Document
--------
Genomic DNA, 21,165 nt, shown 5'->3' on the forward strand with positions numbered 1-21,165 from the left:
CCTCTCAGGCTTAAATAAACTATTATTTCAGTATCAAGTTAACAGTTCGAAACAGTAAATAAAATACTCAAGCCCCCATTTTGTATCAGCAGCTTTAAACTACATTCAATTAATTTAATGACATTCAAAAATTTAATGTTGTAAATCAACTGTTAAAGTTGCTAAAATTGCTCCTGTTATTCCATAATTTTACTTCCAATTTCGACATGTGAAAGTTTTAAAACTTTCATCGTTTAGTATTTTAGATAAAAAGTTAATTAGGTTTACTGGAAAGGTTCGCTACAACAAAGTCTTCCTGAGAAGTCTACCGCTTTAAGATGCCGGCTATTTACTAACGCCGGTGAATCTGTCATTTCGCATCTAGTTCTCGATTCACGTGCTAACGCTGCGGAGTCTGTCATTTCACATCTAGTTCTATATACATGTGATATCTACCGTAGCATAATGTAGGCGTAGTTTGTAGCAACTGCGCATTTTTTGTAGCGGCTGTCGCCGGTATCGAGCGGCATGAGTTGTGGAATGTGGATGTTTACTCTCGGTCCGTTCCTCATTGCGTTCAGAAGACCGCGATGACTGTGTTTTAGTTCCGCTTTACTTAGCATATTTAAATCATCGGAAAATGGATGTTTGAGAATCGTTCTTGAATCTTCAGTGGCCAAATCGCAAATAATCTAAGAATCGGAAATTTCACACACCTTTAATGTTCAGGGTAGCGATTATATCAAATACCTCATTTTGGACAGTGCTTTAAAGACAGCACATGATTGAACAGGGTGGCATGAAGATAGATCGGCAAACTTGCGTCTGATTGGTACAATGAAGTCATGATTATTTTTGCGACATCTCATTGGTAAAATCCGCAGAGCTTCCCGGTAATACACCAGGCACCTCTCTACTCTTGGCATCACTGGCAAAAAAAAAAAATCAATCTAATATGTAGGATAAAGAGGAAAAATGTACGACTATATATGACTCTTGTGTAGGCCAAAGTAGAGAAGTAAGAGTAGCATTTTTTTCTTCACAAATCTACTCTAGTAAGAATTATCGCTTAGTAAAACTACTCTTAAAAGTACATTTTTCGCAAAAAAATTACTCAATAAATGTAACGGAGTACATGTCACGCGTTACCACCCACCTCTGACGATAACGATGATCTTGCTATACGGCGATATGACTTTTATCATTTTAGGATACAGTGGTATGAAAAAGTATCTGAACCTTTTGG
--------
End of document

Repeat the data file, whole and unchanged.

Genomic DNA, 21,165 nt, shown 5'->3' on the forward strand with positions numbered 1-21,165 from the left:
CCTCTCAGGCTTAAATAAACTATTATTTCAGTATCAAGTTAACAGTTCGAAACAGTAAATAAAATACTCAAGCCCCCATTTTGTATCAGCAGCTTTAAACTACATTCAATTAATTTAATGACATTCAAAAATTTAATGTTGTAAATCAACTGTTAAAGTTGCTAAAATTGCTCCTGTTATTCCATAATTTTACTTCCAATTTCGACATGTGAAAGTTTTAAAACTTTCATCGTTTAGTATTTTAGATAAAAAGTTAATTAGGTTTACTGGAAAGGTTCGCTACAACAAAGTCTTCCTGAGAAGTCTACCGCTTTAAGATGCCGGCTATTTACTAACGCCGGTGAATCTGTCATTTCGCATCTAGTTCTCGATTCACGTGCTAACGCTGCGGAGTCTGTCATTTCACATCTAGTTCTATATACATGTGATATCTACCGTAGCATAATGTAGGCGTAGTTTGTAGCAACTGCGCATTTTTTGTAGCGGCTGTCGCCGGTATCGAGCGGCATGAGTTGTGGAATGTGGATGTTTACTCTCGGTCCGTTCCTCATTGCGTTCAGAAGACCGCGATGACTGTGTTTTAGTTCCGCTTTACTTAGCATATTTAAATCATCGGAAAATGGATGTTTGAGAATCGTTCTTGAATCTTCAGTGGCCAAATCGCAAATAATCTAAGAATCGGAAATTTCACACACCTTTAATGTTCAGGGTAGCGATTATATCAAATACCTCATTTTGGACAGTGCTTTAAAGACAGCACATGATTGAACAGGGTGGCATGAAGATAGATCGGCAAACTTGCGTCTGATTGGTACAATGAAGTCATGATTATTTTTGCGACATCTCATTGGTAAAATCCGCAGAGCTTCCCGGTAATACACCAGGCACCTCTCTACTCTTGGCATCACTGGCAAAAAAAAAAAATCAATCTAATATGTAGGATAAAGAGGAAAAATGTACGACTATATATGACTCTTGTGTAGGCCAAAGTAGAGAAGTAAGAGTAGCATTTTTTTCTTCACAAATCTACTCTAGTAAGAATTATCGCTTAGTAAAACTACTCTTAAAAGTACATTTTTCGCAAAAAAATTACTCAATAAATGTAACGGAGTACATGTCACGCGTTACCACCCACCTCTGACGATAACGATGATCTTGCTATACGGCGATATGACTTTTATCATTTTAGGATACAGTGGTATGAAAAAGTATCTGAACCTTTTGG